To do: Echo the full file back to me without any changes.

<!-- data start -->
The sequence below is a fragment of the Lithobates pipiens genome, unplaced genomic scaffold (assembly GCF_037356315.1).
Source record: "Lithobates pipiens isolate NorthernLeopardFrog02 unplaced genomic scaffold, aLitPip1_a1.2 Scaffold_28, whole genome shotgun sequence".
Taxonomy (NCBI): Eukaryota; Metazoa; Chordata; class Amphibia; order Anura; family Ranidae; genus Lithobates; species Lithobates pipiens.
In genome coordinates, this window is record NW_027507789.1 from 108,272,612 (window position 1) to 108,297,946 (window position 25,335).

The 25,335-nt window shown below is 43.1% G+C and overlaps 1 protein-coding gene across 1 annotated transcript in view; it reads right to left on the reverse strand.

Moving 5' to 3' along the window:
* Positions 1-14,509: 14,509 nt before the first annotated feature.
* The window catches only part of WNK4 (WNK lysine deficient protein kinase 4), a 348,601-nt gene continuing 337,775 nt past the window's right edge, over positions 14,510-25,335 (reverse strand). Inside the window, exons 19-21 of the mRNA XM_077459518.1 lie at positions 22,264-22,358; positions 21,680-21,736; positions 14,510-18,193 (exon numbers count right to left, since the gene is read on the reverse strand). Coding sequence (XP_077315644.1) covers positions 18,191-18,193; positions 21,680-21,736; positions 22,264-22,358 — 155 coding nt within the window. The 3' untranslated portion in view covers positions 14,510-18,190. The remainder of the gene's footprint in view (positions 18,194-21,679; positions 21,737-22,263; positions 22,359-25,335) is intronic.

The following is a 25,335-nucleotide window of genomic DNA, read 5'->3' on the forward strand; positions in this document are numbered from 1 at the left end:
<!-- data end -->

The sequence below is a fragment of the Lithobates pipiens genome, unplaced genomic scaffold (assembly GCF_037356315.1).
Source record: "Lithobates pipiens isolate NorthernLeopardFrog02 unplaced genomic scaffold, aLitPip1_a1.2 Scaffold_28, whole genome shotgun sequence".
Taxonomy (NCBI): Eukaryota; Metazoa; Chordata; class Amphibia; order Anura; family Ranidae; genus Lithobates; species Lithobates pipiens.
In genome coordinates, this window is record NW_027507789.1 from 108,272,612 (window position 1) to 108,297,946 (window position 25,335).

The 25,335-nt window shown below is 43.1% G+C and overlaps 1 protein-coding gene across 1 annotated transcript in view; it reads right to left on the reverse strand.

Moving 5' to 3' along the window:
* Positions 1-14,509: 14,509 nt before the first annotated feature.
* The window catches only part of WNK4 (WNK lysine deficient protein kinase 4), a 348,601-nt gene continuing 337,775 nt past the window's right edge, over positions 14,510-25,335 (reverse strand). Inside the window, exons 19-21 of the mRNA XM_077459518.1 lie at positions 22,264-22,358; positions 21,680-21,736; positions 14,510-18,193 (exon numbers count right to left, since the gene is read on the reverse strand). Coding sequence (XP_077315644.1) covers positions 18,191-18,193; positions 21,680-21,736; positions 22,264-22,358 — 155 coding nt within the window. The 3' untranslated portion in view covers positions 14,510-18,190. The remainder of the gene's footprint in view (positions 18,194-21,679; positions 21,737-22,263; positions 22,359-25,335) is intronic.

The following is a 25,335-nucleotide window of genomic DNA, read 5'->3' on the forward strand; positions in this document are numbered from 1 at the left end: